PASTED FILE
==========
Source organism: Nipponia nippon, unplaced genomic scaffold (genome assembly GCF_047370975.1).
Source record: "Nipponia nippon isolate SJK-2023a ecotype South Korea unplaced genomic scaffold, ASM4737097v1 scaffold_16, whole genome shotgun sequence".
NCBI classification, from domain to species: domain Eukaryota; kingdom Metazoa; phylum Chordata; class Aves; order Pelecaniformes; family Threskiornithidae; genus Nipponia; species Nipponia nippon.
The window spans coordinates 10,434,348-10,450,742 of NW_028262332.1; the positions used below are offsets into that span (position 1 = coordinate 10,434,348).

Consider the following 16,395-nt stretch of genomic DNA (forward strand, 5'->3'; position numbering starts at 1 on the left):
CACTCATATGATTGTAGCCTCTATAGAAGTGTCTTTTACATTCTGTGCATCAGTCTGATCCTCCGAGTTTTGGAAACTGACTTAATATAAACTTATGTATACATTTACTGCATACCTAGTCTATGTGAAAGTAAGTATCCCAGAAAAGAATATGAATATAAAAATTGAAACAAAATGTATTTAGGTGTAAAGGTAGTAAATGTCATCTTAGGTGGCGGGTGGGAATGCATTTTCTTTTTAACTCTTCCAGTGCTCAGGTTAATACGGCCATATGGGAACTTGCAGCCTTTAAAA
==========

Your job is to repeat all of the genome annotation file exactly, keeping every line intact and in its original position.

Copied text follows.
Source organism: Nipponia nippon, unplaced genomic scaffold (genome assembly GCF_047370975.1).
Source record: "Nipponia nippon isolate SJK-2023a ecotype South Korea unplaced genomic scaffold, ASM4737097v1 scaffold_16, whole genome shotgun sequence".
NCBI classification, from domain to species: domain Eukaryota; kingdom Metazoa; phylum Chordata; class Aves; order Pelecaniformes; family Threskiornithidae; genus Nipponia; species Nipponia nippon.
The window spans coordinates 10,434,348-10,450,742 of NW_028262332.1; the positions used below are offsets into that span (position 1 = coordinate 10,434,348).

Consider the following 16,395-nt stretch of genomic DNA (forward strand, 5'->3'; position numbering starts at 1 on the left):
CACTCATATGATTGTAGCCTCTATAGAAGTGTCTTTTACATTCTGTGCATCAGTCTGATCCTCCGAGTTTTGGAAACTGACTTAATATAAACTTATGTATACATTTACTGCATACCTAGTCTATGTGAAAGTAAGTATCCCAGAAAAGAATATGAATATAAAAATTGAAACAAAATGTATTTAGGTGTAAAGGTAGTAAATGTCATCTTAGGTGGCGGGTGGGAATGCATTTTCTTTTTAACTCTTCCAGTGCTCAGGTTAATACGGCCATATGGGAACTTGCAGCCTTTAAAA